Trout Brook in the Miesville Ravine County Park of Dakota County is the trout stream with the highest nitrate concentration in the karst region of southeastern Minnesota. Water quality data from 1985 and 1995 (Spong, 1995) and from 2001, 2002, 2006 and 2010 by the Dakota County Soil and Water Conservation District (SWCD) (2010) document an increasing level of nitrate in Trout Brook. A karst hydrogeologic investigation was designed to measure nitrate levels at sampling points along the stream and to increase our understanding of the source and movement of nitrates throughout the length of Trout Brook. Eighteen springs and seeps have been located in the Main Branch and tributaries of Trout Brook. A previously unreported flowing section and stream sieve, Weber Sieve, were found above what had been thought to be the head of perennial flow in the East Branch of Trout Brook. Two new sinkholes developed after the 14-15 June 2012 flood in a field northeast of the East Branch of Trout Brook. This investigation included regular monitoring of major anions in the streams and springs, synoptic stream flow measurements, a dye trace of a sinking stream in the Trout Brook drainage, and continuous temperature monitoring at two springs.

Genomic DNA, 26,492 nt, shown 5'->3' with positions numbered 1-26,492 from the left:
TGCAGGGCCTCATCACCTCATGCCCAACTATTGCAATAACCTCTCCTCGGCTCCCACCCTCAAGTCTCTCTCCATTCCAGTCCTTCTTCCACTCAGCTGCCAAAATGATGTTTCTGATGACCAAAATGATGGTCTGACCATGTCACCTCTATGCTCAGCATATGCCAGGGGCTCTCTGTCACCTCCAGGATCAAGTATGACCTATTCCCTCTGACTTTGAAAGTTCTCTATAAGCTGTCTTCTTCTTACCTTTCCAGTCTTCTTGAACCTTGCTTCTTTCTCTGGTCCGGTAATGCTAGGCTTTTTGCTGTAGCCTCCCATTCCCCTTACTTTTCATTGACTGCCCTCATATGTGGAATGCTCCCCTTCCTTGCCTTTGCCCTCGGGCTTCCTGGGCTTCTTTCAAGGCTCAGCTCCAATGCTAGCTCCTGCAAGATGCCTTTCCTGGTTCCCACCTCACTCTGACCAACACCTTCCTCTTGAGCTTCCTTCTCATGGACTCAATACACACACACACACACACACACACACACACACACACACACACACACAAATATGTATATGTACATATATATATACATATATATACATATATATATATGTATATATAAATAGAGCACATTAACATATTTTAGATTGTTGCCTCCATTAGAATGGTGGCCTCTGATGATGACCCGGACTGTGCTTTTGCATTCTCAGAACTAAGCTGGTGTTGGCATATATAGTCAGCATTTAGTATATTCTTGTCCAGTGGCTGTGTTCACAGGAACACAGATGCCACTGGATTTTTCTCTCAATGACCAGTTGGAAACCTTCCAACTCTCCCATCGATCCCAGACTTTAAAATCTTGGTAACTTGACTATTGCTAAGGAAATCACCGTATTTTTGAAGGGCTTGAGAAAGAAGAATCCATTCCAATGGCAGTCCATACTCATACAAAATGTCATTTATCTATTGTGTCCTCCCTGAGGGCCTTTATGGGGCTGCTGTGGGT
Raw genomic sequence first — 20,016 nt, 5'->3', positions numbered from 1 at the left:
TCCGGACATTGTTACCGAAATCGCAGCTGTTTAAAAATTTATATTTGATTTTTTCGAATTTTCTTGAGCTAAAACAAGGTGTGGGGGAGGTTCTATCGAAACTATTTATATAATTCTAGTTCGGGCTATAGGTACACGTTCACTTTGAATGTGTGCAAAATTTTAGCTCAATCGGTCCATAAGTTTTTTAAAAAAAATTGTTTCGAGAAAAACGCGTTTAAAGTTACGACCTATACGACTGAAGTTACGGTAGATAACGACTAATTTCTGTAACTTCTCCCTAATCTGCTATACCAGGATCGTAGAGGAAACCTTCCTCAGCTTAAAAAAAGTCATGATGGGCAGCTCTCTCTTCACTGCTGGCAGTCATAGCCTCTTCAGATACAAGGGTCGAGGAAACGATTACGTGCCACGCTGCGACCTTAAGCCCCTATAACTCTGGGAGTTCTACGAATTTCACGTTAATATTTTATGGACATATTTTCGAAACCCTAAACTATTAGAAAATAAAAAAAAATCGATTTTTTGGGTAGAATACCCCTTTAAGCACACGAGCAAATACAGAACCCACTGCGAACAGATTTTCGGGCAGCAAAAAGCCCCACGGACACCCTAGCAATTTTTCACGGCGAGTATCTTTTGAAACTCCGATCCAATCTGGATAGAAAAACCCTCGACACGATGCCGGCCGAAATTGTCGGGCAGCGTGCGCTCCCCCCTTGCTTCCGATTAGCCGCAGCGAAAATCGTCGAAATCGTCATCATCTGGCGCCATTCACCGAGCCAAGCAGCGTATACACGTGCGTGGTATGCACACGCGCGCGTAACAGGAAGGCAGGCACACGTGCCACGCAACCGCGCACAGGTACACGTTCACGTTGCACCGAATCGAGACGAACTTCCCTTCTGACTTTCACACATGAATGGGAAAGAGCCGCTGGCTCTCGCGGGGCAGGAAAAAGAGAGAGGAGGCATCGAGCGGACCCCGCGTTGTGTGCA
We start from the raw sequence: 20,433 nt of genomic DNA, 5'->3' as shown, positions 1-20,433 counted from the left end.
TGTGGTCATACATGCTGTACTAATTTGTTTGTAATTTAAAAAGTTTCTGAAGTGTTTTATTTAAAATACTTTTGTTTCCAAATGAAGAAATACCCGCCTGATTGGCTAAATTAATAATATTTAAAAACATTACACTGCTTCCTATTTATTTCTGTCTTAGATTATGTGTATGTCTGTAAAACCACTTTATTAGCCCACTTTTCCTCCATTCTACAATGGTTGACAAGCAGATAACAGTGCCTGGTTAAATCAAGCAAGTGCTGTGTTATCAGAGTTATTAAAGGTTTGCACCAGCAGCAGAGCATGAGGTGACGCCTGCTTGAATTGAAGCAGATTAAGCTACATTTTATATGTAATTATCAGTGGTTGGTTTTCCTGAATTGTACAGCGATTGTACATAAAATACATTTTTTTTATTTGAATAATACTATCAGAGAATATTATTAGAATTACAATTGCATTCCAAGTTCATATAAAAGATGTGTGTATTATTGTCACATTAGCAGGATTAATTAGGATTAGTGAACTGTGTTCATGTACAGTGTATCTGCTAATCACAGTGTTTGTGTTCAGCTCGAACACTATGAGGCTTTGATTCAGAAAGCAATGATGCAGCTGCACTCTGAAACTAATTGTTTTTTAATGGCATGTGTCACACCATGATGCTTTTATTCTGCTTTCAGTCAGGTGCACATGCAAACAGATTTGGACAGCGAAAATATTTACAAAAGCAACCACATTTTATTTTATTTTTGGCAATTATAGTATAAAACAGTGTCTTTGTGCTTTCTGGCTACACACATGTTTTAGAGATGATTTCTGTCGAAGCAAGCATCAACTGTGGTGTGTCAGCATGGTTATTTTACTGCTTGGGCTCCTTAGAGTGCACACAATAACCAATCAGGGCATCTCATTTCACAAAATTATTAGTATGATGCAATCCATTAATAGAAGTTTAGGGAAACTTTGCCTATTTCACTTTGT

The initial assumption was that the majority of the baseflow of Trout Brook was from discrete springs. However, synoptic baseflow and nitrate measurements show that only 30-40 percent of the total flow in Trout Brook is from discrete springs, and the rest appears to be from distributed groundwater discharge directly into the stream. Both the discrete springs and the distributed recharge occur along reaches of Trout Brook that drain the significant high transmissivity zone near the bottom of the regionally important Shakopee aquifer. Dye traces have confirmed flow-paths from Weber Sieve to LeDuc and Bridgestone Springs and have begun to define springsheds for these head water springs. The temperatures of two springs were monitored for 7.5 months. The observed small, seasonal temperature fluctuations at the springs seem to be due to the air temperature while storms that result in flooding and surface runoff cause larger, short-term temperature fluctuations.
Nitrate concentrations and chloride/bromide ratios decreased systematically from the upstream springs to the downstream springs. The nitrate concentrations have been increasing at four springs from 1985 to 2012 and at two surface sampling points from 2001 to 2012. The nitrate concentration of another surface sampling point increased from 2001 to 2006 but decreased from 2006 to 2012. Snowmelt and rainfall runoff was sampled on 2 March 2012 and showed no detectable nitrate in the runoff from a watershed with no row-crop agriculture, but elevated nitrate was detected in an adjacent watershed with row-crop agriculture. All of these trends illustrate the dominance of agricultural sources of nitrate in Trout Brook.
Groten, Joel T.; Alexander, E. Calvin.
Karst Hydrogeologic Investigation of Trout Brook, Dakota County, Minnesota.
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